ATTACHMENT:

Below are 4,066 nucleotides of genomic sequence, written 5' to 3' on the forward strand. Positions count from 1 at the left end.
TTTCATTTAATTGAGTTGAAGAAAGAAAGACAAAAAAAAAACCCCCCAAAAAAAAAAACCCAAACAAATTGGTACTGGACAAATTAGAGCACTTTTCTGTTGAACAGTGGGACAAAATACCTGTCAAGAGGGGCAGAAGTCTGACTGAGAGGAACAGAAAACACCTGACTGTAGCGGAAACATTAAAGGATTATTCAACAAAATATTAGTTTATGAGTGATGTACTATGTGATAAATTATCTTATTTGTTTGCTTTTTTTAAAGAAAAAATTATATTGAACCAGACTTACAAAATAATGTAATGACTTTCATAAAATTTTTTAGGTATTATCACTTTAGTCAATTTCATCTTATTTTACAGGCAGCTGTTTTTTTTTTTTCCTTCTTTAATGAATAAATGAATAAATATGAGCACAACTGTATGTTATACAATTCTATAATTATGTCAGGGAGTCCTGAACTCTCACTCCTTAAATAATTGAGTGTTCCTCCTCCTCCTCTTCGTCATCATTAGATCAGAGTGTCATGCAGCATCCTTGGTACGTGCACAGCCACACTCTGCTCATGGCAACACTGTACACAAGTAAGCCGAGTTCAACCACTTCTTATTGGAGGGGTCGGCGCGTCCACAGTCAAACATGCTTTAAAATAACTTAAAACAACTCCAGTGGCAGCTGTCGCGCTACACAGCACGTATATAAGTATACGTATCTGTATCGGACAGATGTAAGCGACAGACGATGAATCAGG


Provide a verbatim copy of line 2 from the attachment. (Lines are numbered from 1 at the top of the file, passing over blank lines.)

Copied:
TTTCATTTAATTGAGTTGAAGAAAGAAAGACAAAAAAAAAACCCCCCAAAAAAAAAAACCCAAACAAATTGGTACTGGACAAATTAGAGCACTTTTCTGTTGAACAGTGGGACAAAATACCTGTCAAGAGGGGCAGAAGTCTGACTGAGAGGAACAGAAAACACCTGACTGTAGCGGAAACATTAAAGGATTATTCAACAAAATATTAGTTTATGAGTGATGTACTATGTGATAAATTATCTTATTTGTTTGCTTTTTTTAAAGAAAAAATTATATTGAACCAGACTTACAAAATAATGTAATGACTTTCATAAAATTTTTTAGGTATTATCACTTTAGTCAATTTCATCTTATTTTACAGGCAGCTGTTTTTTTTTTTTCCTTCTTTAATGAATAAATGAATAAATATGAGCACAACTGTATGTTATACAATTCTATAATTATGTCAGGGAGTCCTGAACTCTCACTCCTTAAATAATTGAGTGTTCCTCCTCCTCCTCTTCGTCATCATTAGATCAGAGTGTCATGCAGCATCCTTGGTACGTGCACAGCCACACTCTGCTCATGGCAACACTGTACACAAGTAAGCCGAGTTCAACCACTTCTTATTGGAGGGGTCGGCGCGTCCACAGTCAAACATGCTTTAAAATAACTTAAAACAACTCCAGTGGCAGCTGTCGCGCTACACAGCACGTATATAAGTATACGTATCTGTATCGGACAGATGTAAGCGACAGACGATGAATCAGG